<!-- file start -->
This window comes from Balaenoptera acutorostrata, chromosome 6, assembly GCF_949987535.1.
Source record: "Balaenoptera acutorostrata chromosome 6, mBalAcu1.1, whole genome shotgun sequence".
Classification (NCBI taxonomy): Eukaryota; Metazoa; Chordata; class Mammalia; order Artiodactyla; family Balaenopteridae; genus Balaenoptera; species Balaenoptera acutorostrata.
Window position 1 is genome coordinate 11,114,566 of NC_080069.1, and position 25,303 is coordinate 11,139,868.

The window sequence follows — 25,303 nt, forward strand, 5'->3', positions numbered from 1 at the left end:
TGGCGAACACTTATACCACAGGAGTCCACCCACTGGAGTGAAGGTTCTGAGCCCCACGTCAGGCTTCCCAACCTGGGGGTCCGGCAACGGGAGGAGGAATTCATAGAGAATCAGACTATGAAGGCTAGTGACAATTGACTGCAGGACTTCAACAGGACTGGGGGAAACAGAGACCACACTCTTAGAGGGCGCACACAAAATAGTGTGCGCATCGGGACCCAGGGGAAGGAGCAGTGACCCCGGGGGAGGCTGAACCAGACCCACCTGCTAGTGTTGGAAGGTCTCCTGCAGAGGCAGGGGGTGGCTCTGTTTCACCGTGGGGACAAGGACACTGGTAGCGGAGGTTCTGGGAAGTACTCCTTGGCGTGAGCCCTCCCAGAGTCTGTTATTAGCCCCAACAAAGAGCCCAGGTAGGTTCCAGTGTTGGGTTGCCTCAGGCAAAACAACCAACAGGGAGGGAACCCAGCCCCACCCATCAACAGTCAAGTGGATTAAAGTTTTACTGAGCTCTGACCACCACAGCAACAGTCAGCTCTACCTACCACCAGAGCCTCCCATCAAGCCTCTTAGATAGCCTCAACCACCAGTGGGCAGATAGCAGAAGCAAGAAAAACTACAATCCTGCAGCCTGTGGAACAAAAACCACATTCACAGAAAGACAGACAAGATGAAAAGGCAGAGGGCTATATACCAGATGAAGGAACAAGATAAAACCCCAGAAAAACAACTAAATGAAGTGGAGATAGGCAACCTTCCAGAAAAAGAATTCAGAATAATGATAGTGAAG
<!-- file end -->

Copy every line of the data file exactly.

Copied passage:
This window comes from Balaenoptera acutorostrata, chromosome 6, assembly GCF_949987535.1.
Source record: "Balaenoptera acutorostrata chromosome 6, mBalAcu1.1, whole genome shotgun sequence".
Classification (NCBI taxonomy): Eukaryota; Metazoa; Chordata; class Mammalia; order Artiodactyla; family Balaenopteridae; genus Balaenoptera; species Balaenoptera acutorostrata.
Window position 1 is genome coordinate 11,114,566 of NC_080069.1, and position 25,303 is coordinate 11,139,868.

The window sequence follows — 25,303 nt, forward strand, 5'->3', positions numbered from 1 at the left end:
TGGCGAACACTTATACCACAGGAGTCCACCCACTGGAGTGAAGGTTCTGAGCCCCACGTCAGGCTTCCCAACCTGGGGGTCCGGCAACGGGAGGAGGAATTCATAGAGAATCAGACTATGAAGGCTAGTGACAATTGACTGCAGGACTTCAACAGGACTGGGGGAAACAGAGACCACACTCTTAGAGGGCGCACACAAAATAGTGTGCGCATCGGGACCCAGGGGAAGGAGCAGTGACCCCGGGGGAGGCTGAACCAGACCCACCTGCTAGTGTTGGAAGGTCTCCTGCAGAGGCAGGGGGTGGCTCTGTTTCACCGTGGGGACAAGGACACTGGTAGCGGAGGTTCTGGGAAGTACTCCTTGGCGTGAGCCCTCCCAGAGTCTGTTATTAGCCCCAACAAAGAGCCCAGGTAGGTTCCAGTGTTGGGTTGCCTCAGGCAAAACAACCAACAGGGAGGGAACCCAGCCCCACCCATCAACAGTCAAGTGGATTAAAGTTTTACTGAGCTCTGACCACCACAGCAACAGTCAGCTCTACCTACCACCAGAGCCTCCCATCAAGCCTCTTAGATAGCCTCAACCACCAGTGGGCAGATAGCAGAAGCAAGAAAAACTACAATCCTGCAGCCTGTGGAACAAAAACCACATTCACAGAAAGACAGACAAGATGAAAAGGCAGAGGGCTATATACCAGATGAAGGAACAAGATAAAACCCCAGAAAAACAACTAAATGAAGTGGAGATAGGCAACCTTCCAGAAAAAGAATTCAGAATAATGATAGTGAAG